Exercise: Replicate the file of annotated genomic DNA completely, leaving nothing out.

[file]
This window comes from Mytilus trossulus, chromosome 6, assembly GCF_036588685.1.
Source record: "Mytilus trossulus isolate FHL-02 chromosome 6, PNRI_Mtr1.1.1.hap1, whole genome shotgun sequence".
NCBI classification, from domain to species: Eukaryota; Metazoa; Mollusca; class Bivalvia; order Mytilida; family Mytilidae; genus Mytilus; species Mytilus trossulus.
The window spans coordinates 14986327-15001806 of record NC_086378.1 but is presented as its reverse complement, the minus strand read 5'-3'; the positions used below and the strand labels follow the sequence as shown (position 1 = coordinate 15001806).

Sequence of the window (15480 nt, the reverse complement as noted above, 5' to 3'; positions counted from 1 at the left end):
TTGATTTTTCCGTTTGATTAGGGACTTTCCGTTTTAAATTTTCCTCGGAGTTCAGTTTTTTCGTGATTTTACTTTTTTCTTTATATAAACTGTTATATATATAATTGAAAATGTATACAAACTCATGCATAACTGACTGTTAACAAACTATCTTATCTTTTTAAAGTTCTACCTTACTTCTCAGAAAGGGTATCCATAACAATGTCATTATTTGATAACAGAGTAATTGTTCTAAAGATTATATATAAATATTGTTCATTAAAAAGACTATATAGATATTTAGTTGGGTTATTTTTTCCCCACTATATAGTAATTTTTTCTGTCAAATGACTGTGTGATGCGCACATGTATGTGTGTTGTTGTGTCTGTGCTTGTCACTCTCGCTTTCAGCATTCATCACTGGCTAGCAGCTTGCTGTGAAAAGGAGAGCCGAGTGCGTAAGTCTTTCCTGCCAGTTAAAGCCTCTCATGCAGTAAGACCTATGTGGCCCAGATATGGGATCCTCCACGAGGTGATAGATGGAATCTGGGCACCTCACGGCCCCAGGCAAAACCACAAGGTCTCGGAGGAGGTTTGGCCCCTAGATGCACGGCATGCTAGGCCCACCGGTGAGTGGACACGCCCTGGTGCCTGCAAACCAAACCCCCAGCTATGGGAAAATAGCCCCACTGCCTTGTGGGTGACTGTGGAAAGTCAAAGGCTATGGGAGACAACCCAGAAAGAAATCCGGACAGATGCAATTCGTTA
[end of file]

This window comes from Mytilus trossulus, chromosome 6, assembly GCF_036588685.1.
Source record: "Mytilus trossulus isolate FHL-02 chromosome 6, PNRI_Mtr1.1.1.hap1, whole genome shotgun sequence".
NCBI classification, from domain to species: Eukaryota; Metazoa; Mollusca; class Bivalvia; order Mytilida; family Mytilidae; genus Mytilus; species Mytilus trossulus.
The window spans coordinates 14986327-15001806 of record NC_086378.1 but is presented as its reverse complement, the minus strand read 5'-3'; the positions used below and the strand labels follow the sequence as shown (position 1 = coordinate 15001806).

Sequence of the window (15480 nt, the reverse complement as noted above, 5' to 3'; positions counted from 1 at the left end):
TTGATTTTTCCGTTTGATTAGGGACTTTCCGTTTTAAATTTTCCTCGGAGTTCAGTTTTTTCGTGATTTTACTTTTTTCTTTATATAAACTGTTATATATATAATTGAAAATGTATACAAACTCATGCATAACTGACTGTTAACAAACTATCTTATCTTTTTAAAGTTCTACCTTACTTCTCAGAAAGGGTATCCATAACAATGTCATTATTTGATAACAGAGTAATTGTTCTAAAGATTATATATAAATATTGTTCATTAAAAAGACTATATAGATATTTAGTTGGGTTATTTTTTCCCCACTATATAGTAATTTTTTCTGTCAAATGACTGTGTGATGCGCACATGTATGTGTGTTGTTGTGTCTGTGCTTGTCACTCTCGCTTTCAGCATTCATCACTGGCTAGCAGCTTGCTGTGAAAAGGAGAGCCGAGTGCGTAAGTCTTTCCTGCCAGTTAAAGCCTCTCATGCAGTAAGACCTATGTGGCCCAGATATGGGATCCTCCACGAGGTGATAGATGGAATCTGGGCACCTCACGGCCCCAGGCAAAACCACAAGGTCTCGGAGGAGGTTTGGCCCCTAGATGCACGGCATGCTAGGCCCACCGGTGAGTGGACACGCCCTGGTGCCTGCAAACCAAACCCCCAGCTATGGGAAAATAGCCCCACTGCCTTGTGGGTGACTGTGGAAAGTCAAAGGCTATGGGAGACAACCCAGAAAGAAATCCGGACAGATGCAATTCGTTA